Orbits of equal mass test particles flow inward to a black hole along geodesic trajectories, which form a smooth and curved surface. The black hole spin is a = 0.96, the initial tiled angle of the disk is β = 30°. The initial physical velocities of the particles under the tetrad are: , , . The radius of the ring is 20 rg.

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Using the ray-tracing approach (Luminet 1979), we can image the curved surface. In Yang & Wang (2013), we presented a new public code named ynogk to compute the null geodesics in a Kerr spacetime and a more general method to image a target object. The method requires one to provide the function describing the surface, i.e., F(r,θ,φ) = 0, or F(x,y,z) = 0. For this curved surface formed by geodesic orbits of test particles, we cannot write out its explicit form, and only use the interpolation approach. To approximate the surface, we take N particles with N geodesic orbits. We take M points in each orbit, and get a total of N × M points. We can get the coordinates of each point easily and write them as: zij = zij(xi,yj). Using the interpolation approaches provided in Press et al. (2007), we can obtain an approximation function z = z(x,y) that describes the surface.

In Fig. 8, we plot the images of a skewed accretion disk that is composed of test particles falling freely into a black hole along geodesics viewed from different inclinations. The initial tiled angle of the disk is β = 30°. Due to the frame drag effect, the particles drift into the black hole along spiral orbits, instead of a straight lines. The orbits make a gradual transition into the equatorial plane. The disk is significantly warped as it moves inward. In the figure, the false color represents the redshift of emission coming from the disk surface. The approaching and receding sides of the disk are no longer the left and right sides, but the regions are farthest and nearest with respect to the observer, respectively.

thumbnail Fig. 8

Images of a skewed disk, whose inner and outer radii are 1.5 rg and 10 rg. The parameters: β = 30°, γ0 = 135°, black hole spin a = 0.998, inclination angles θobs are 15°, 30°, 45°, 60°, 75° and 90° for panels from left to right, top to bottom.

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6.5. Stationary axisymmetric accretion flow

Tejeda et al. (2013) presented an analytic toy model to mimic the stationary axisymmetric accretion flow of a rotating cloud of non interacting particles falling onto a Kerr black hole in which the streamlines are described analytically in terms of time-like geodesics. Thus, they solve the equations of motion with integral forms with elliptic functions. However, their results are completely different from ours. In addition, they just obtain the solutions for r and μ.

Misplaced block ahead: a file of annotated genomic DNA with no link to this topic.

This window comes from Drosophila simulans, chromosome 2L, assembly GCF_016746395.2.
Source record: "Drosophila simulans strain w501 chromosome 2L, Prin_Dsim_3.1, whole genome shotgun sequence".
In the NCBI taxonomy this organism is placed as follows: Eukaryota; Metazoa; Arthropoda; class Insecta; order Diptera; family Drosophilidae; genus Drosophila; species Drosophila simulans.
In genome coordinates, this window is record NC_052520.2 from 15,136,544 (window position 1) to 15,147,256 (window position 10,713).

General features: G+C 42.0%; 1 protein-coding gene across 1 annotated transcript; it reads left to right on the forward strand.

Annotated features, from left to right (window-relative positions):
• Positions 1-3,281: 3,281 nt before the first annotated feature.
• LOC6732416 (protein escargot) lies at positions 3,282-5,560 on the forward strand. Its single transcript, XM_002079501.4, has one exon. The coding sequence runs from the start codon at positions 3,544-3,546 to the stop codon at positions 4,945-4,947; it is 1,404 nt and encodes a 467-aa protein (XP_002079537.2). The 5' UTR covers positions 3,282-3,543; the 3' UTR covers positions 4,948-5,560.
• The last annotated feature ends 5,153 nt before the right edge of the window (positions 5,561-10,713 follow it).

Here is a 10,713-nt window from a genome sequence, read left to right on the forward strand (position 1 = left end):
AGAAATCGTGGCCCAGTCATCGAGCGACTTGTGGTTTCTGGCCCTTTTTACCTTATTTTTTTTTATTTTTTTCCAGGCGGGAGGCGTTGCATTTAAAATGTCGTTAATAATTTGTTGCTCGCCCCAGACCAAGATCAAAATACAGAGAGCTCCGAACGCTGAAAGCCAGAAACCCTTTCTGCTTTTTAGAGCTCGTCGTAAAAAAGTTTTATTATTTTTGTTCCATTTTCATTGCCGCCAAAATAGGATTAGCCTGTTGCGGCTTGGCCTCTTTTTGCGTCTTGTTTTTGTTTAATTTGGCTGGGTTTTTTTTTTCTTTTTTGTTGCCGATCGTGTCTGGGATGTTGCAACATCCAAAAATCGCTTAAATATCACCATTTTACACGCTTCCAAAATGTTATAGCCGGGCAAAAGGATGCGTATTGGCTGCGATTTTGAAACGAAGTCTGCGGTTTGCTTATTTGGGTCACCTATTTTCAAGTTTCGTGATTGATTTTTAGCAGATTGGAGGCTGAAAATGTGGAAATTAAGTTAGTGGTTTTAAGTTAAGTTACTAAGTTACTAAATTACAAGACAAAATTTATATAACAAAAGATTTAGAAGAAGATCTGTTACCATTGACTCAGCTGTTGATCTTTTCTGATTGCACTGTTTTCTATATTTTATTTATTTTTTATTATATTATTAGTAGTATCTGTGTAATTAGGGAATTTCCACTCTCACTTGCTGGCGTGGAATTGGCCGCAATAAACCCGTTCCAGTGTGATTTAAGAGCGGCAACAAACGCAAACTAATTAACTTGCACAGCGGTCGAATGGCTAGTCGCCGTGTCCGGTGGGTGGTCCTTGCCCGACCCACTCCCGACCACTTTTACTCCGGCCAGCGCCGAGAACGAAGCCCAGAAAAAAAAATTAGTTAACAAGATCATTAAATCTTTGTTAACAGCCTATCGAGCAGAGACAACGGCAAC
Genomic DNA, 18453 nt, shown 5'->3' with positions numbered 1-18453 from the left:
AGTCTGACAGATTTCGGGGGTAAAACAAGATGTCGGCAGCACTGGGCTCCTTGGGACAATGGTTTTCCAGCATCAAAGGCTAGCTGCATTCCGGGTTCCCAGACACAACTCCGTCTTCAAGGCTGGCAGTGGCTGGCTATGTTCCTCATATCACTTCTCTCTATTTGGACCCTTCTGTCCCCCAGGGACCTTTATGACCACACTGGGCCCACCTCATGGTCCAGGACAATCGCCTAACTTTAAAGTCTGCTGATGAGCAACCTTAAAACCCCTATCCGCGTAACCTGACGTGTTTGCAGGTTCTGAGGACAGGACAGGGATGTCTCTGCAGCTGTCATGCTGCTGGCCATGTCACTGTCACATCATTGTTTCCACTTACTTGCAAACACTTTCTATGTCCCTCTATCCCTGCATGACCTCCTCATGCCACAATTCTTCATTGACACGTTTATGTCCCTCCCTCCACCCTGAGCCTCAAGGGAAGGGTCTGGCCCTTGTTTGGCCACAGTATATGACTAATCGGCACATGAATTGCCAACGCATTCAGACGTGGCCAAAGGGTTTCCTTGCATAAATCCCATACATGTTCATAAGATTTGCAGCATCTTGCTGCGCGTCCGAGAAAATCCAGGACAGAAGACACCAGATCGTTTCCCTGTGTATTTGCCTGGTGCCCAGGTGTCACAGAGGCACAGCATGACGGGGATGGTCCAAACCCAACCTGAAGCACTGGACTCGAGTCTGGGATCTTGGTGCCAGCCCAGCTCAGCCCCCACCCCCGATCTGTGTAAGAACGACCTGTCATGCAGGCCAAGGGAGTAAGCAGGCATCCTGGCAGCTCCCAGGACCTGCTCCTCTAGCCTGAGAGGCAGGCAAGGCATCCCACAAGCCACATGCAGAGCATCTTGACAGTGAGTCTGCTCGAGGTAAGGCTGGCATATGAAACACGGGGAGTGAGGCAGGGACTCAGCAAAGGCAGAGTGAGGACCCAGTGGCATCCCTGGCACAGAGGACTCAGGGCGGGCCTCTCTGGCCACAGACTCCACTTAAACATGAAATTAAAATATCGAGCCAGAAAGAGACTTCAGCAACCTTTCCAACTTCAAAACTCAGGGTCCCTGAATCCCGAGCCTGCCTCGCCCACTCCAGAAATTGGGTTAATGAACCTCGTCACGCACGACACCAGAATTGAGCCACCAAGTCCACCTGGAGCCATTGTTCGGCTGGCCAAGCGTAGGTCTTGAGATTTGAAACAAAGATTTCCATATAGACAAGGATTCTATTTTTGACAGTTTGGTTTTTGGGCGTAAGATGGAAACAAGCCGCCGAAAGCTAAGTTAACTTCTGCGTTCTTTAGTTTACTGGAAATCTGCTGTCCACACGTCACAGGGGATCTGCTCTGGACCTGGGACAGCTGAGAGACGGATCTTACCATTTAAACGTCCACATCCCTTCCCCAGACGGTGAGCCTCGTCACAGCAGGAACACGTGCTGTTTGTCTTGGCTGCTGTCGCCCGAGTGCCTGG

As a check of the validation of our code, we model a similar accretion flow. Since the flow is axisymmetric, we just need to consider the spacial projections onto the r − θ plane. The boundary of the flow is a spherical shell at r = r0 from which test particles are continuously injected. On the shell, the four-velocity of particles are taken to be constants, i.e., (121)with which and the identity gμνuμuν =  −1, we obtain the time component . The four-velocity at r0 are taken as the initial conditions for the calculation of geodesics. Using Eq. (77) the physical velocities υr,υθ,υφ can be computed from . Then the constants of motion are uniquely determined. The results are illustrated in Fig. 9, which agree well with those of Tejeda et al. (2013).

thumbnail Fig. 9

Streamlines of axisymmetric accretion flow, the parameters are: black hole spin a = 0.998; initial four-velocity ; radius of the shell r0 = 15 rg; , z = rcosθ. The black circle and line represent the event horizon and accretion disk, respectively. Compare to Fig. 1. of Tejeda et al. (2013).

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6.6. The tidal disruption of a ball

As the final application of our code, we model a tidal disruption event of a ball, which falls freely to the central black hole. To use the code, we have to assume that the ball consists of a set of equal mass test particles without any interactions. At the initial point the ball has a kick velocity, the physical components of which measured under the LNRF reference are υr,υθ,υφ. All of the particles share the same initial velocities, but different positions. Then with the given initial conditions, each particle freely falls inward along a geodesic trajectory.

thumbnail Fig. 10

An assumed ball composed of a set of massive test particles without interactions is disrupted by the strong tidal force of a Kerr black hole. The black hole spin is a = 0.8. The radius of the ball is 4 rg. The initial coordinates are r = 20 rg, θ = 90°, φ = 0°. The coordinate times are t = 0, 22.5, 45, 67.5, 90 for images from right to left. A circle at the left represents the event horizon.

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In Fig. 10, we show the deformed images of the ball for five different coordinate times. Initially, we assume that the shape of the ball is a regular sphere and the center of the ball is located in the equatorial plane of the black hole. The velocities are υr =  −0.1,υθ = 0,υφ = 0.1. The shape of the ball is significantly deformed and stretched as it approaches the central black hole due to the strong tidal disruption force. The former part is stretched more seriously than the latter part. The debris of the ball orbits around the black hole along a spiral trajectory and goes inward slowly instead of falling into the black hole directly because of the frame drag effect. However, the picture illustrated by this example is definitely a toy model.